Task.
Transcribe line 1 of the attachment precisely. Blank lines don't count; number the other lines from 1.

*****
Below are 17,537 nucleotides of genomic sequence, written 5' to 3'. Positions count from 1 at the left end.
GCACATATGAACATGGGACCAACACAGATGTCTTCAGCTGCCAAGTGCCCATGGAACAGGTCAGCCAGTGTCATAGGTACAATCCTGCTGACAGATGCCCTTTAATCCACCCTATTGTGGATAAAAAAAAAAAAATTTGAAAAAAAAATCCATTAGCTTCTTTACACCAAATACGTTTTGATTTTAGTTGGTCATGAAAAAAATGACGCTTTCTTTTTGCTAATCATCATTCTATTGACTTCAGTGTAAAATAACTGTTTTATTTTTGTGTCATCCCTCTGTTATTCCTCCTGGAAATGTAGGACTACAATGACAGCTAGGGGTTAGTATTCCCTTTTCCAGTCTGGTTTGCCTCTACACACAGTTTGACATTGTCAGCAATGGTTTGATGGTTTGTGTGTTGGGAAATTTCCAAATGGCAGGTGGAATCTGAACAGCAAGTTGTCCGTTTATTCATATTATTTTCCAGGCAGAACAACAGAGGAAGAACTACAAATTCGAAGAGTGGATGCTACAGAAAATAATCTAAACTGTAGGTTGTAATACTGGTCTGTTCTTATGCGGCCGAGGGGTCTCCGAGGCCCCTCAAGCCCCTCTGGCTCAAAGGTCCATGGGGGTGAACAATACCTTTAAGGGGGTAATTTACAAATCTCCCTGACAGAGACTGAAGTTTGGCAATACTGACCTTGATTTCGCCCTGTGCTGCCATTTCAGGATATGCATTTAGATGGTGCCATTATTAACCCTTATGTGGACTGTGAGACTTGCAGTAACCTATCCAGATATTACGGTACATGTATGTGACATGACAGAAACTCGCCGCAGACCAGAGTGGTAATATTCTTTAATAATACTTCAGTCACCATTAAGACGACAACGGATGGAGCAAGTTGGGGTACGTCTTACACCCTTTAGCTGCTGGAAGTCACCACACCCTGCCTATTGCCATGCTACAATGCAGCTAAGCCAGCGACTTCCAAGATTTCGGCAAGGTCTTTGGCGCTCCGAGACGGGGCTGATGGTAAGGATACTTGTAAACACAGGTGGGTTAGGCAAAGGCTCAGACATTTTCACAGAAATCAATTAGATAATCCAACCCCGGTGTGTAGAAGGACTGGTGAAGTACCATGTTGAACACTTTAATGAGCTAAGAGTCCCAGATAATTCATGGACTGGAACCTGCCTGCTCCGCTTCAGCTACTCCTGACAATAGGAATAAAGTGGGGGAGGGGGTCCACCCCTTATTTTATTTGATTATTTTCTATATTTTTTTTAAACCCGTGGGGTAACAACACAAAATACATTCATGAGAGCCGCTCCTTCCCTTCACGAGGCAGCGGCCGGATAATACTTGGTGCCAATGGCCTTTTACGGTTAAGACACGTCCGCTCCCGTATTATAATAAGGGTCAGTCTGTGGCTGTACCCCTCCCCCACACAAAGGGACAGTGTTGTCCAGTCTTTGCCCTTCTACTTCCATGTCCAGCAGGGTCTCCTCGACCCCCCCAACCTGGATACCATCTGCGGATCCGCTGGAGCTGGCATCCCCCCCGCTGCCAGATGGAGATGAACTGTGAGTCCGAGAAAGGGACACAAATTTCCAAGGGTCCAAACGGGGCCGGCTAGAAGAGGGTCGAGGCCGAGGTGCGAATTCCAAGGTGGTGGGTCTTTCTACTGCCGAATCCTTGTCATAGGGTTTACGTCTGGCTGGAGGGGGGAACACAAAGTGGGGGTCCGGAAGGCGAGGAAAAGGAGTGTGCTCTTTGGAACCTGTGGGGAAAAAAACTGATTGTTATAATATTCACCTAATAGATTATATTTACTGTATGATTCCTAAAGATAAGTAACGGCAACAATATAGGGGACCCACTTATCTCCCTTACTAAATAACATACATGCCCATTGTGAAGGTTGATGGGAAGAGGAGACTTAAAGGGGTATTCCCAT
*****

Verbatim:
Below are 17,537 nucleotides of genomic sequence, written 5' to 3'. Positions count from 1 at the left end.